Meanwhile, Austrian President Wilhelm Miklas refused to appoint Seyß-Inquart as Chancellor and asked other Austrian politicians instead. However, the Nazis were well organised. Within hours they managed to take control of many parts of Vienna, including the Ministry of Internal Affairs (controlling the Police). As Miklas continued to refuse to appoint a Nazi government and Seyss-Inquart still could not send a telegram in the name of the Austrian government demanding German troops to restore order, Hitler became furious. At about 10 PM, well after Hitler had signed and issued the order for the invasion, Göring and Hitler gave up on waiting and sent a forged telegram pretending to be a request by the Austrian Government for German troops to enter Austria. Around midnight, after nearly all critical offices and buildings had fallen into Nazi hands in Vienna and the main political party members of the old government had been arrested, Miklas finally appointed Seyss-Inquart Chancellor.
German troops march into Austria
On the morning of 12 March, the 8th Army of the German Wehrmacht crossed the German-Austrian border. They were not stopped by the Austrian Army, instead the Wehrmacht troops were greeted by cheering Austrian Germans with Hitler salutes, Nazi flags and flowers.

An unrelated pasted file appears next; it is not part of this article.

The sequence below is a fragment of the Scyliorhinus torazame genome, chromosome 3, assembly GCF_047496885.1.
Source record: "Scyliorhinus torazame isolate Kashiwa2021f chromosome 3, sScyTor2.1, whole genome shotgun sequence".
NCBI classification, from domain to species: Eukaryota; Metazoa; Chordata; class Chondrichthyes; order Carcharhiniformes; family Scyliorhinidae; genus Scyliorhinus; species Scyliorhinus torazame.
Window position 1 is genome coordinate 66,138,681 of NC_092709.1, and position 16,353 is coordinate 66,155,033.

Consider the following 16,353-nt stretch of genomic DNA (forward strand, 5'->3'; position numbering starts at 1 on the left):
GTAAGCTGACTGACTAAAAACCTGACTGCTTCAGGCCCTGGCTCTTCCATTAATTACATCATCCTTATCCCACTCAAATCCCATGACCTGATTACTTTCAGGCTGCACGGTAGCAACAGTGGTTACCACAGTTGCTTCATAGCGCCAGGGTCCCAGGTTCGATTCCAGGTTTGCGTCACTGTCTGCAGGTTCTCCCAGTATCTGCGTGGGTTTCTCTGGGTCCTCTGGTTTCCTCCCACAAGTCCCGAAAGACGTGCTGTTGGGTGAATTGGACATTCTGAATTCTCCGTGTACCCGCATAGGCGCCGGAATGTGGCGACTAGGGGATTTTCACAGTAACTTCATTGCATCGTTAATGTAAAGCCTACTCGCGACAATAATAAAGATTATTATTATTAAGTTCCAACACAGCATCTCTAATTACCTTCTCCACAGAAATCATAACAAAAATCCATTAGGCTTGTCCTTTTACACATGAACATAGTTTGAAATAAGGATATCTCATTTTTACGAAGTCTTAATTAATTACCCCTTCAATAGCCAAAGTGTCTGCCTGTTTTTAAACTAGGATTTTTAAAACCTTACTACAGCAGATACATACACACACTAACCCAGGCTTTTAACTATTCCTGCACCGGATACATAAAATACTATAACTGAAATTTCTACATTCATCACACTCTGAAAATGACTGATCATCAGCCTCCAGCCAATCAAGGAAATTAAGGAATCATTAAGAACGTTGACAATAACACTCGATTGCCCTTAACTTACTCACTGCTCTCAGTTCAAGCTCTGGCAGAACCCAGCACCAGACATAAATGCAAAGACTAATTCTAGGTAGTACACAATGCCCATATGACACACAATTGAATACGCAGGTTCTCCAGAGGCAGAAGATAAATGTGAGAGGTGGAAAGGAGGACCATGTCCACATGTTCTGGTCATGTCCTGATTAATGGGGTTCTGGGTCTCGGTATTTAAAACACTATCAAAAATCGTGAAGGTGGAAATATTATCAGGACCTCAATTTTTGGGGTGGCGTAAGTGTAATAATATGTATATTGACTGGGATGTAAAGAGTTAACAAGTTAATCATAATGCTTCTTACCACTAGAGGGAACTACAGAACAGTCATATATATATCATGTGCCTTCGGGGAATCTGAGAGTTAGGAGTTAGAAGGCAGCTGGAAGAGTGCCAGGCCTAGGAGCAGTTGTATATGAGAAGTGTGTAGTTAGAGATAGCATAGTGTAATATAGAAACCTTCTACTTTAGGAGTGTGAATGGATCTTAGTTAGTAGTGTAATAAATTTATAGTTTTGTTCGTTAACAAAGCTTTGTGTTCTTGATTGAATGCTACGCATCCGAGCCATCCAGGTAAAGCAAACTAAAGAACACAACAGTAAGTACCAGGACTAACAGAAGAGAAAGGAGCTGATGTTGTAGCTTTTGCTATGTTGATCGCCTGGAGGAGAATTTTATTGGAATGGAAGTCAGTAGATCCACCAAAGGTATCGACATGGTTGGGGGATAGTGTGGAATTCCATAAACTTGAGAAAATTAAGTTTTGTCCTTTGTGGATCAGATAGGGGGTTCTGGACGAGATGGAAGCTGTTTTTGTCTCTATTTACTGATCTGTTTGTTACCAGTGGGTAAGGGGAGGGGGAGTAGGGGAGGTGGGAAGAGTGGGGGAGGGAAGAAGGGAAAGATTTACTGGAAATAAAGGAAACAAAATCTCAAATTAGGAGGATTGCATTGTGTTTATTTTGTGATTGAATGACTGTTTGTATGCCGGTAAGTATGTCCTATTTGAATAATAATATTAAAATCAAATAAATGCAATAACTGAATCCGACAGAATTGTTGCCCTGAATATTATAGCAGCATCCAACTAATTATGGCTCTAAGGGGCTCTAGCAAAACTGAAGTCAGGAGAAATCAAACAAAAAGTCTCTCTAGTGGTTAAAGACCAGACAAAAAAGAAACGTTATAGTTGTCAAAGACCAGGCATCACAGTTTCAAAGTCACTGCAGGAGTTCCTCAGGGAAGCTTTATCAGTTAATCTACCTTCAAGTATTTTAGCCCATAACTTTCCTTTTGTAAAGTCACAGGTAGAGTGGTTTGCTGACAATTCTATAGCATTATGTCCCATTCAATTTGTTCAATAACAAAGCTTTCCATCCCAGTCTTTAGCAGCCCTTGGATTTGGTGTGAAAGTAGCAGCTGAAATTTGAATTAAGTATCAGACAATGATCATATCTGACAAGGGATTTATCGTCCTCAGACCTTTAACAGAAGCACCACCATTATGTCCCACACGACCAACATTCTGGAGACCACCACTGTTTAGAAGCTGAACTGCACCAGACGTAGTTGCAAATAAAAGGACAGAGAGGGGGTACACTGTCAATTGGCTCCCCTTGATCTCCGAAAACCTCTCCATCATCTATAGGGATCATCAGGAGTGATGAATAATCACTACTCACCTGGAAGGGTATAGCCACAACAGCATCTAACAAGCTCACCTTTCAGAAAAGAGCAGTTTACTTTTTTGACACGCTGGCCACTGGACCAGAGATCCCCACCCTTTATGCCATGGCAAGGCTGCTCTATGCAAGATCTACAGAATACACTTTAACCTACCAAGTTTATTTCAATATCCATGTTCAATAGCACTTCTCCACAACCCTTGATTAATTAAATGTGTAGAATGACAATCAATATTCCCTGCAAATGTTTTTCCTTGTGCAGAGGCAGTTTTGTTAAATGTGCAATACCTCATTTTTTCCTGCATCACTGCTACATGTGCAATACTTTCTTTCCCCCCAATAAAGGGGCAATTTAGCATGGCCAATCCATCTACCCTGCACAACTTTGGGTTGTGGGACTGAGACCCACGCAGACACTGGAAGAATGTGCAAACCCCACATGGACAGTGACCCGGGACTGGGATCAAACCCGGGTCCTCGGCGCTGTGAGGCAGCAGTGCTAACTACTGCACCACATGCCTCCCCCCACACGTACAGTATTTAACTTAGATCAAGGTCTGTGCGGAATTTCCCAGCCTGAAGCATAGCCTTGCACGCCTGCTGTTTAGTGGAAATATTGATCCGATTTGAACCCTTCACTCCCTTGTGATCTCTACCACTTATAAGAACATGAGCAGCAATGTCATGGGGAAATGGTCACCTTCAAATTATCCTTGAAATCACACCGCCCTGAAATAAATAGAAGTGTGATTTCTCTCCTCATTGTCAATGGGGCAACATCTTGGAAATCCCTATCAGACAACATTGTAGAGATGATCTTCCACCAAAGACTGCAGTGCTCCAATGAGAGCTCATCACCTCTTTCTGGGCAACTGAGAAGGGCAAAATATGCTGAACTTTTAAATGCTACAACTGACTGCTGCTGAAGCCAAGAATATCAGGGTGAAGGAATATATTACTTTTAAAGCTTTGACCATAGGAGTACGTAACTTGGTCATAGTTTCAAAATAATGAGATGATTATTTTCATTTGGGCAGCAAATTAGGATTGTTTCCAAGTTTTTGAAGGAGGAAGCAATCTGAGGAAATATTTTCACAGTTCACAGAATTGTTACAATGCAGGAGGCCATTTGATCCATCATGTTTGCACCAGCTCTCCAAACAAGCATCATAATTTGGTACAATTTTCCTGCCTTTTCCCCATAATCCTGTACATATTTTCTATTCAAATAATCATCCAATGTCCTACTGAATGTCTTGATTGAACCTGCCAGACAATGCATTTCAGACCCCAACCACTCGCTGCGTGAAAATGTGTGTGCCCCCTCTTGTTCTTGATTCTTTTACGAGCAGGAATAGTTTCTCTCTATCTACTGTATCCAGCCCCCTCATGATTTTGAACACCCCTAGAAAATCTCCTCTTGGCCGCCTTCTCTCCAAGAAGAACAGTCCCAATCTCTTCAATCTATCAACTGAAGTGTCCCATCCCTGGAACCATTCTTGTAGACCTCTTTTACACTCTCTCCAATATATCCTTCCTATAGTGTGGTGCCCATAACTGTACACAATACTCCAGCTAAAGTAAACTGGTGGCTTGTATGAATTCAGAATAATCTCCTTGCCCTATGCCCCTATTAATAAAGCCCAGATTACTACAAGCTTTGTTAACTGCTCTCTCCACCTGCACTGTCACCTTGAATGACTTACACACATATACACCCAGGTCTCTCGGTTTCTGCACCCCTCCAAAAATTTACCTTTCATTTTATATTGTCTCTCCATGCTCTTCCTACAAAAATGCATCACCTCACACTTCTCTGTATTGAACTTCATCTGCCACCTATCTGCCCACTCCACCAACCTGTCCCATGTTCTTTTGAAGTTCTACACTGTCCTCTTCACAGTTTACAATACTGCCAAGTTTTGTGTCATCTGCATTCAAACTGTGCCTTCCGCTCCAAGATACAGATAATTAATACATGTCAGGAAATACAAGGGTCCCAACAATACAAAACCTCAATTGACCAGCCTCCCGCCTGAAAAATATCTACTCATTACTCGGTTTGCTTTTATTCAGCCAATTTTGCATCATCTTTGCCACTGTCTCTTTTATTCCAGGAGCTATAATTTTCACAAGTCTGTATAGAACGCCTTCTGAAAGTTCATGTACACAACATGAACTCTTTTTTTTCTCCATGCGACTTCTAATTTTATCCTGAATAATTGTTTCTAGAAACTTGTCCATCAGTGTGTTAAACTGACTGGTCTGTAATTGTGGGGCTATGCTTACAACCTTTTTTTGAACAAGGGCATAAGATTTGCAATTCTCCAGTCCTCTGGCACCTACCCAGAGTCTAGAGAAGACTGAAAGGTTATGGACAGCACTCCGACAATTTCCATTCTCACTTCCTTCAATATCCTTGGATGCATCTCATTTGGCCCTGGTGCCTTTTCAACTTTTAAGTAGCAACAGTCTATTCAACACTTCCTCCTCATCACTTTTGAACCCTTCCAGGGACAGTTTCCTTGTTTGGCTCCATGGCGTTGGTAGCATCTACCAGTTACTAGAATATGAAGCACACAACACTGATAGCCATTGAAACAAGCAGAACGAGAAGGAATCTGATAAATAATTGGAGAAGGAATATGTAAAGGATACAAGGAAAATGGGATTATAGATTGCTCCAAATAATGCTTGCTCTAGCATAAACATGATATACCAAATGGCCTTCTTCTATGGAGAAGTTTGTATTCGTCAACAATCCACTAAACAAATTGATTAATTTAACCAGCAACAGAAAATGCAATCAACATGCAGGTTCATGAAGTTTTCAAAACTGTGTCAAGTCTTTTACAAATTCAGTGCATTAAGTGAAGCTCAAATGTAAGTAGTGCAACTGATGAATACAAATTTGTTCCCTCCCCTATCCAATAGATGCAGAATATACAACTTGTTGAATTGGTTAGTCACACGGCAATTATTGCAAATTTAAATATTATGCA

This is why the annexing of Austria without one single shot being fired is sometimes called the Blumenkrieg (war of flowers).
Hitler's car crossed the border in the afternoon at Braunau, his birthplace. In the evening, he arrived at Linz and was welcomed at the city hall. Goering, in a telephone call that evening, said: "There is unbelievable jubilation in Austria. We ourselves did not think that sympathies would be so intense."
On 2 April 1938, 200,000 Austrians gathered on the Heldenplatz (Square of Heroes) to hear Hitler proclaim the Austrian Anschluss. Hitler later commented: "Certain foreign newspapers have said that we fell on Austria with brutal methods. I can only say: even in death they cannot stop lying. I have in the course of my political struggle won much love from my people, but when I crossed the former frontier (into Austria) there met me such a stream of love as I have never experienced. Not as tyrants have we come, but as liberators."